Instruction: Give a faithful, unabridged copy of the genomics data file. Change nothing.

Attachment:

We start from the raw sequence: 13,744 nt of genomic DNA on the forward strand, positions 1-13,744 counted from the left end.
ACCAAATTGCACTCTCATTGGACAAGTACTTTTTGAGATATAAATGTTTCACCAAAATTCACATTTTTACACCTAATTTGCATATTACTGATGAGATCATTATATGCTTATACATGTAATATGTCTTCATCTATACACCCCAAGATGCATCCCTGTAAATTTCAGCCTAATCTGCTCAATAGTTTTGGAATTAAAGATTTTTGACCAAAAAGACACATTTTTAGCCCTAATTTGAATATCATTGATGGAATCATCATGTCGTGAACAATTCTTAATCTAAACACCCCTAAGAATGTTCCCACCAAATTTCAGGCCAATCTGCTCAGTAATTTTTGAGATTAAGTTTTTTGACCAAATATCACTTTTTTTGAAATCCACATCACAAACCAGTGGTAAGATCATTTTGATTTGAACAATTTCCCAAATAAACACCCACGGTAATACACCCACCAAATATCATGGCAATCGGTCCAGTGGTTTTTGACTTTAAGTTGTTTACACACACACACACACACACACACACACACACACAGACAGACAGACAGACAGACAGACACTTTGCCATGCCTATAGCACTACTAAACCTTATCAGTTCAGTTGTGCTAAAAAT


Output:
We start from the raw sequence: 13,744 nt of genomic DNA on the forward strand, positions 1-13,744 counted from the left end.
ACCAAATTGCACTCTCATTGGACAAGTACTTTTTGAGATATAAATGTTTCACCAAAATTCACATTTTTACACCTAATTTGCATATTACTGATGAGATCATTATATGCTTATACATGTAATATGTCTTCATCTATACACCCCAAGATGCATCCCTGTAAATTTCAGCCTAATCTGCTCAATAGTTTTGGAATTAAAGATTTTTGACCAAAAAGACACATTTTTAGCCCTAATTTGAATATCATTGATGGAATCATCATGTCGTGAACAATTCTTAATCTAAACACCCCTAAGAATGTTCCCACCAAATTTCAGGCCAATCTGCTCAGTAATTTTTGAGATTAAGTTTTTTGACCAAATATCACTTTTTTTGAAATCCACATCACAAACCAGTGGTAAGATCATTTTGATTTGAACAATTTCCCAAATAAACACCCACGGTAATACACCCACCAAATATCATGGCAATCGGTCCAGTGGTTTTTGACTTTAAGTTGTTTACACACACACACACACACACACACACACACACACAGACAGACAGACAGACAGACAGACACTTTGCCATGCCTATAGCACTACTAAACCTTATCAGTTCAGTTGTGCTAAAAAT